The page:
Kline does not contend that he had a right not to be handcuffed during the arrest, but that he had a right not to be handcuffed too tightly.   Kline was handcuffed behind his back for the short period of time it took Freeman to walk him to the adjacent police car and transport him to the detention facility two to four miles away.   He produced medical evidence that he suffered significant injury during this period caused by Officer Freeman's use of handcuffs which were too tight.   Although Kline said he might have told Freeman the handcuffs were “a little tight” as he walked to the police car, it was not until he got into the car and felt the handcuffs tighten under pressure that he complained the handcuffs were tight.   Kline never told Freeman at any time that the handcuffs were causing him pain or injury, and there is no evidence that he displayed visible signs of pain or injury during the time he was handcuffed.   There is no evidence that Freeman otherwise had notice that the handcuffs were causing Kline significant pain or injury.

 Kline contends that, under these circumstances, Officer Freeman should have immediately responded and loosened the handcuffs before he arrived at the detention facility, and that her failure to do so constituted use of excessive force in violation of the Fourth Amendment.   Kline also contends that Freeman's failure to double-lock the handcuffs to prevent them from tightening constituted use of excessive force in violation of the Fourth Amendment.   On the present facts and circumstances, we find that Officer Freeman's actions were objectively reasonable under the Fourth Amendment.   “ [T]he right to make an arrest or investigatory stop necessarily carries with it the right to use some degree of physical coercion or threat thereof to effect it,” Graham, 490 U.S. at 396, 109 S.Ct. 1865, and “the typical arrest involves some force and injury.”  Rodriguez v. Farrell, 280 F.3d 1341, 1351 (11th Cir.2002).   When taking an arrestee into custody, it is standard police practice to apply handcuffs, which by their nature are restrictive and uncomfortable.  Davenport v. Rodriguez, 147 F.Supp.2d 630, 637 (S.D.Tex.2001).   Evidence that Kline suffered injury was not alone enough to establish that Freeman acted unreasonably.   We do not use hindsight to judge Officer Freeman's actions in light of resulting injuries, but consider what she knew or reasonably should have known at the time of her actions.   Moreover, we reject Kline's contention that Freeman's failure to double-lock the handcuffs to prevent tightening was excessive force per se.   Rather, we find under the present facts and circumstances that Freeman had no actual or constructive knowledge that the handcuffs were so tight they were causing Kline significant pain or injury, and that it was reasonable for Freeman to complete the short drive to the detention facility and then remove the handcuffs.   See Gilles v. Davis, 427 F.3d 197, 207-208 (3rd Cir.2005);  Katzka v. Leong, 11 Fed.Appx. 854, 856 (9th Cir.2001);  Shaw v. City of Redondo Beach, 2005 WL 6117549, at *6-9, 2005 U.S. Dist. LEXIS 46361 at *22-*32 (C.D.Calif.2005).   Because Officer Freeman's actions were objectively reasonable under the circumstances, there was no Fourth Amendment violation and Freeman was entitled to summary judgment.  Saucier, 533 U.S. at 201, 121 S.Ct. 2151;  Lau's Corp., supra.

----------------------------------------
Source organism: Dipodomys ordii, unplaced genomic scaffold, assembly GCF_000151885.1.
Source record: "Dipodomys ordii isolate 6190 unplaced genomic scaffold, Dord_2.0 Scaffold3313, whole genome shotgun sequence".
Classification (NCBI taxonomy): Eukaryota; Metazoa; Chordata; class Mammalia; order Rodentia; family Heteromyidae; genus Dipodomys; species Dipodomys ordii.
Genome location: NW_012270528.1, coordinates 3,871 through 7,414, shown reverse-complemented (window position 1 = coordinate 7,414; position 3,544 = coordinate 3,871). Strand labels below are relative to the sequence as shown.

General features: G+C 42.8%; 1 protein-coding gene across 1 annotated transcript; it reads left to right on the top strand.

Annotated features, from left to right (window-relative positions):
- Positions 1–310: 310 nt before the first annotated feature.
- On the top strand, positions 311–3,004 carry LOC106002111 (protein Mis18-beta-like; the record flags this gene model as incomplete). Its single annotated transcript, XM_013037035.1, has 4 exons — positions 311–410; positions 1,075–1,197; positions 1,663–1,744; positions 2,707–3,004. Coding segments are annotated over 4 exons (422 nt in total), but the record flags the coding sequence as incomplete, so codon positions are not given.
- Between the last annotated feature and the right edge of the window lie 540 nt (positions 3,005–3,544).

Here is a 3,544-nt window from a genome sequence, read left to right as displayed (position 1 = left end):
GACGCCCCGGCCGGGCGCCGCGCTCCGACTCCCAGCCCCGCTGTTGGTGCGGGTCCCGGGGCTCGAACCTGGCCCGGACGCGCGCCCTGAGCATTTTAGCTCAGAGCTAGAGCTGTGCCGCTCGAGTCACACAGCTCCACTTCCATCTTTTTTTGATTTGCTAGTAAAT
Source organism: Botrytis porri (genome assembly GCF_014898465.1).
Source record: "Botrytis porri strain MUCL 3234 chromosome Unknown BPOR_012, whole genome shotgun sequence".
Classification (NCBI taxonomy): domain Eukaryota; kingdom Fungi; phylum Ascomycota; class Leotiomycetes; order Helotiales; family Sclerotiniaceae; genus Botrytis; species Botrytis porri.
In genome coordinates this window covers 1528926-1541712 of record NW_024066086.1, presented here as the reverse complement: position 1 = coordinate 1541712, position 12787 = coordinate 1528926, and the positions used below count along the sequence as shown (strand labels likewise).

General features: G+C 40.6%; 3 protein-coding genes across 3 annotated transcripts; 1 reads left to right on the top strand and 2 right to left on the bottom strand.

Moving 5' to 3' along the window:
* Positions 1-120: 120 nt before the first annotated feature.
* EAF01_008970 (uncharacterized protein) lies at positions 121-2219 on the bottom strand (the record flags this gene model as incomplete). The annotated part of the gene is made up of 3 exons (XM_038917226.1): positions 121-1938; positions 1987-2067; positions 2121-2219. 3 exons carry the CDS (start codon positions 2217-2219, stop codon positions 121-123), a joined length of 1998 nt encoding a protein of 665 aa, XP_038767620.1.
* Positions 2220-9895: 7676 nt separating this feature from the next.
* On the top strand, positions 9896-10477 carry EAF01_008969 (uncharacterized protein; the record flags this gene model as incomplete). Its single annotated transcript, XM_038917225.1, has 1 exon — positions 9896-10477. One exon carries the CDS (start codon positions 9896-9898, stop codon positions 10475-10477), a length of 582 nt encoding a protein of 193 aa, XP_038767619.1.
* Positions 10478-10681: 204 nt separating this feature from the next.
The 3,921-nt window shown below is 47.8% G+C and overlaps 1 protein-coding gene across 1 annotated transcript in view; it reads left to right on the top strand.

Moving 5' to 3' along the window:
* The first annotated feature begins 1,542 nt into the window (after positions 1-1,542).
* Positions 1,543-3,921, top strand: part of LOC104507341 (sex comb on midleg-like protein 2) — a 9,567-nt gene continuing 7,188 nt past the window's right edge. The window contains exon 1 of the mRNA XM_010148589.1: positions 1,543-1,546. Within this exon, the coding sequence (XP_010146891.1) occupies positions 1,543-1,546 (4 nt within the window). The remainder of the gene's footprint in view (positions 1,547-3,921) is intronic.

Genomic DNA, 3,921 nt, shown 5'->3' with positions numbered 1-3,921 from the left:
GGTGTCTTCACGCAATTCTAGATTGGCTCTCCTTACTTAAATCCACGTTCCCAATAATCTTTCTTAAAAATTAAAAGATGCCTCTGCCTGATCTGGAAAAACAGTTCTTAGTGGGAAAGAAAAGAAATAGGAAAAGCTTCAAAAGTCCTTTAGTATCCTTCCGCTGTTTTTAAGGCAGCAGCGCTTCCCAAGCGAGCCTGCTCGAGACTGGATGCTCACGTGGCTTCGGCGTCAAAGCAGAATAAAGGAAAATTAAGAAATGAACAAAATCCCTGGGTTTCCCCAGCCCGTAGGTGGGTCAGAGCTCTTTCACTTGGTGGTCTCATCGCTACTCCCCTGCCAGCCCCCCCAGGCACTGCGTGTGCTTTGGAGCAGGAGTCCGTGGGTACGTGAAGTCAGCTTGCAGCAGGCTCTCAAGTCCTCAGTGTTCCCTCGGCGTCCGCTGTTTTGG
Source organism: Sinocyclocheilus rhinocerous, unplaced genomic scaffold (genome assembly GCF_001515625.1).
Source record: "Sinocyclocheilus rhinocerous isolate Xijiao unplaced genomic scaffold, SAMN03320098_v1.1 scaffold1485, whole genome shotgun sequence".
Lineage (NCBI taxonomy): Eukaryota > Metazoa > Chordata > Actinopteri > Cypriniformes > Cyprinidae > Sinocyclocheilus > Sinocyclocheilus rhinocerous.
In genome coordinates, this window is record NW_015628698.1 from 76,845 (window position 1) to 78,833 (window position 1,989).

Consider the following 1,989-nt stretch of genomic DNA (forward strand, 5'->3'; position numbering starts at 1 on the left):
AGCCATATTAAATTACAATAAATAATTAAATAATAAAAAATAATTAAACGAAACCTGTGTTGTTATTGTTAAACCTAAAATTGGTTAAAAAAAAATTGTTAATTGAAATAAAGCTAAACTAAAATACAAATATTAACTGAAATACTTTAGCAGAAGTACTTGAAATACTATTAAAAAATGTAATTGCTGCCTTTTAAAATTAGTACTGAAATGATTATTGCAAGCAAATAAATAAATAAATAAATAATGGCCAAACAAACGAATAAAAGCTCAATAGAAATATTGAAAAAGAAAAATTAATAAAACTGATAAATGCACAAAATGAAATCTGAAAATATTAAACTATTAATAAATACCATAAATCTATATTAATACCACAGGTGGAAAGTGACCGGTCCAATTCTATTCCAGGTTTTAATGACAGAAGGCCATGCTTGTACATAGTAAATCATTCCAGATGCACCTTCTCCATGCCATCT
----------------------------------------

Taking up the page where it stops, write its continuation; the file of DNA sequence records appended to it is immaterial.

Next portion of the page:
3. In the absence of any Fourth Amendment violation by Officer Freeman during the arrest, there is no basis for Kline's claim against the City of Smyrna under 42 USC § 1983 that a City policy, custom, or hiring practice authorized the alleged Fourth Amendment violation.  City of Los Angeles v. Heller, 475 U.S. 796, 799, 106 S.Ct. 1571, 89 L.Ed.2d 806 (1986);  Long v. Slaton, 508 F.3d 576, 583 n. 10 (11th Cir.2007);  Bell, 210 Ga.App. at 373-374, n. 1, 436 S.E.2d 87.   It follows that the trial court correctly granted summary judgment in favor of the City of Smyrna on this claim.

 4. The trial court also correctly granted summary judgment in favor of KDB, Inc. on Kline's claim that the injury he suffered while being arrested by Officer Freeman was proximately caused by KDB's negligent failure to keep Doc's premises safe for invitees as required by OCGA § 51-3-1.   As an invitee at Doc's, Kline claims that KDB (acting through Doc's employees) negligently failed to protect him from being assaulted by other Doc's invitees during the altercation at issue, and negligently suggested to Smyrna police investigating the altercation that he, rather than other invitees, caused the trouble.   Kline claims that this negligence led him to be “extremely frustrated” and proximately caused his wrongful arrest and injury he suffered during the arrest.